August 9, 2010 in Features

Does Eminem’s new song about domestic violence glorify it or condemn it?

Jocelyn Noveck Associated Press
 

Video for Eminem’s smash single “Love The Way You Lie,” featuring Rihanna, premiered Thursday on MTV and VEVO.
(Full-size photo)

It’s hard to forget the haunting photo that leaked out early last year of pop star Rihanna, her elegant face bruised and battered after a violent assault by her then-boyfriend, R&B singer Chris Brown.

Now, she’s appearing in something else shocking, though thankfully fictional: rapper Eminem’s chart-topping “Love the Way You Lie,” a song (and now video) that graphically depicts a physically abusive relationship.

And the debate has begun: Is the song a treatise against (or apology for) domestic violence, or an irresponsible glorification of it? Or, is it something uncomfortable in between?

And how exactly to explain the role of Rihanna, who has said she aims to help young people learn the lessons of her ordeal?

One thing is not in question: The song is a hit, sitting atop the Billboard Hot 100 chart. And well before the edgy video debuted Thursday evening, the lyrics were enough to get plenty of attention.

“Just gonna stand there and watch me burn,” Rihanna sings repeatedly, to an undeniably catchy tune. “But that’s all right because I like the way it hurts.”

As for Eminem, who raps the verses, he makes it crystal clear what the fire imagery’s about.

“If she ever tries to (expletive) leave me again,” he says late in the song, “I’ma tie her to the bed and set this house on fire.”

In between, there’s talk of love being wonderful, until it isn’t. Suddenly there’s pushing, pulling hair, scratching, clawing, biting: “Throw ’em down, pin ’em. So lost in the moments when you’re in ’em.”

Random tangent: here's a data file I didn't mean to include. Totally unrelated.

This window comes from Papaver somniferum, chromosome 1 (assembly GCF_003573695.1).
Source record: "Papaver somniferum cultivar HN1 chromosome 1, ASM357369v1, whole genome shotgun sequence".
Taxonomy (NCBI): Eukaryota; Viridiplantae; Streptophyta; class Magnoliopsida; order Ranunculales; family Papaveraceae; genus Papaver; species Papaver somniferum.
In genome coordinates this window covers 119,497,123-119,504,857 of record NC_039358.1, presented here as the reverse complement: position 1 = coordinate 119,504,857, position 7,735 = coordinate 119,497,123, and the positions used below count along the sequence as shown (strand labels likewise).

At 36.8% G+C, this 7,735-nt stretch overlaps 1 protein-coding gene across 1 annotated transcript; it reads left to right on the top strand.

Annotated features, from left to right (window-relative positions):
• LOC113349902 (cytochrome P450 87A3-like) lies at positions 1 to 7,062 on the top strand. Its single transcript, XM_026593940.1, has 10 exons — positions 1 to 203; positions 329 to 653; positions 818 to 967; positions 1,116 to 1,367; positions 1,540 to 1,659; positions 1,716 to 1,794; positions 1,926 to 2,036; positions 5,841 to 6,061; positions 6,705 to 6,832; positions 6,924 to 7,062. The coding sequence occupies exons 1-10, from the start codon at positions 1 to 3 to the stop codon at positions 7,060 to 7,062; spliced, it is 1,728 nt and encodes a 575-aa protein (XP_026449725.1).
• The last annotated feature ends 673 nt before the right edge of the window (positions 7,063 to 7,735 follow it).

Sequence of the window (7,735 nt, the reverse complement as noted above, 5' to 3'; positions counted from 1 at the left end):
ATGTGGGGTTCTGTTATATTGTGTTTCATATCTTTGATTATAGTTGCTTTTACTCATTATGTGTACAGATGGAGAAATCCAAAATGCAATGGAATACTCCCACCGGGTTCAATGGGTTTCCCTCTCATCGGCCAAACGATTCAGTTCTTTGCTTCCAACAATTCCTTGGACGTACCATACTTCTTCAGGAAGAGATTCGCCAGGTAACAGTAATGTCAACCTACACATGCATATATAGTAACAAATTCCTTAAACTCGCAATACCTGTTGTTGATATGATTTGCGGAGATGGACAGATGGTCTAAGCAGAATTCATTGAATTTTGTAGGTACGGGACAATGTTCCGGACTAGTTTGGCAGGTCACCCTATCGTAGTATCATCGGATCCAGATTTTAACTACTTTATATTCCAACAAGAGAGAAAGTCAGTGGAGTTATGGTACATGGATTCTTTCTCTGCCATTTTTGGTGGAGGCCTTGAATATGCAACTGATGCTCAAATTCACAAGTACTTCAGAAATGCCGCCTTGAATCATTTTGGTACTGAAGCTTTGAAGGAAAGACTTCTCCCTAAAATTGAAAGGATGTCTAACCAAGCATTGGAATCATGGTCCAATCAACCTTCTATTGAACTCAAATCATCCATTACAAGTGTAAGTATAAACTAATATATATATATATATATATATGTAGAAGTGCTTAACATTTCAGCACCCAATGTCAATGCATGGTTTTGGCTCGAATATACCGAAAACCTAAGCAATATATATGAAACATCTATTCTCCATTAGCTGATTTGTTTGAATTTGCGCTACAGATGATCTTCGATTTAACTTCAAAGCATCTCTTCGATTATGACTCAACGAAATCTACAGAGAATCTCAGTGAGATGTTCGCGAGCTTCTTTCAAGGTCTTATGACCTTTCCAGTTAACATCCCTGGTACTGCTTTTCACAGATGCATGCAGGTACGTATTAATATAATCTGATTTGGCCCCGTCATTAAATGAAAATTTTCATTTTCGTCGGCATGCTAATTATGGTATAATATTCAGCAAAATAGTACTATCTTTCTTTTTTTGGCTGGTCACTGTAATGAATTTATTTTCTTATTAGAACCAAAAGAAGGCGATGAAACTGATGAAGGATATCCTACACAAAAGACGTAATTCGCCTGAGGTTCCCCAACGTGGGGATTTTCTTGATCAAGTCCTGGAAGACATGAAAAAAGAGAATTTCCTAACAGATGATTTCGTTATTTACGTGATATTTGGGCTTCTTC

In the video, the girl, played by actress Megan Fox, tries to leave. The guy, played by Dominic Monaghan, promises it won’t happen again.

But then he admits he’s lying: “I apologize even though I know it’s lies.”

Rihanna wasn’t available for comment on the song, her publicist said. But the 22-year-old singer, who last year won a Glamour Woman of the Year award in part for her stand on domestic violence, has said it “was something that needed to be done and the way he (Eminem) did it was so clever. He pretty much just broke down the cycle of domestic violence.”

But can it be a teaching tool? That depends on the context in which young people see and hear it, says Marjorie Gilberg, executive director of Break the Cycle, a group that fights violence among teens.

“The danger is that pop culture defines our social norms,” says Gilberg. “We don’t want the message of this song to be that this kind of relationship is acceptable.

“So this song has to be viewed in the context of real information from adults, like parents and teachers.”

Of course, that depends on whether listeners even focus on the lyrics.

Allison Churchill, an Eminem fan in Palm Coast, Fla., says she has friends who never really hear the lyrics to songs they like – “they just like a good beat.” She listened a number of times to “Love the Way You Lie” before she realized what it was saying.

“I thought, ’I can’t sing along to that,’ ” says Churchill, 31.

But she thinks the song could have a positive impact, “if it can hit a nerve with a teenager and prompt them to go talk to someone about it.”

One problem, though, says Break the Cycle’s Gilberg, is that the song reflects myths about domestic violence – myths that lead to blaming the victim.

One is that women enjoy being hurt.

“Do people want to be abused? No,” says Gilberg. “They want to be loved.”

They may put up with abuse, but that’s a different story.

Another myth, she says: The concept of mutual violence. Eminem sings: “But your temper’s just as bad as mine is. You’re the same as me,” and the video shows the actors hitting each other.

“That’s a classic line of an abusive man,” says Terry O’Neill, president of the National Organization for Women. “You’re as bad as me, so it’s OK.

“The fact is, it’s only 2-year-olds and violent men who use violence to get what they want.”

O’Neill thinks Rihanna really is trying to make a contribution to fighting domestic violence – it’s just that in this song, she’s unwittingly glorifying it.

“She’s narrating the story, and she’s not judging it,” says O’Neill. “And so she may not intend to be glorifying it, but she is.”

Diane Maxwell has a different view. The Florida mother sees the song as empowering women who’ve experienced domestic abuse.

“I like the lyrics because they ring true,” says Maxwell, 35. “I’ve heard things like that in my life. This gives people a voice, and tells them, ‘You’re not the only one out there.’ It’s pretty powerful to me.”

© Copyright 2010 Associated Press. All rights reserved. This material may not be published, broadcast, rewritten, or redistributed.


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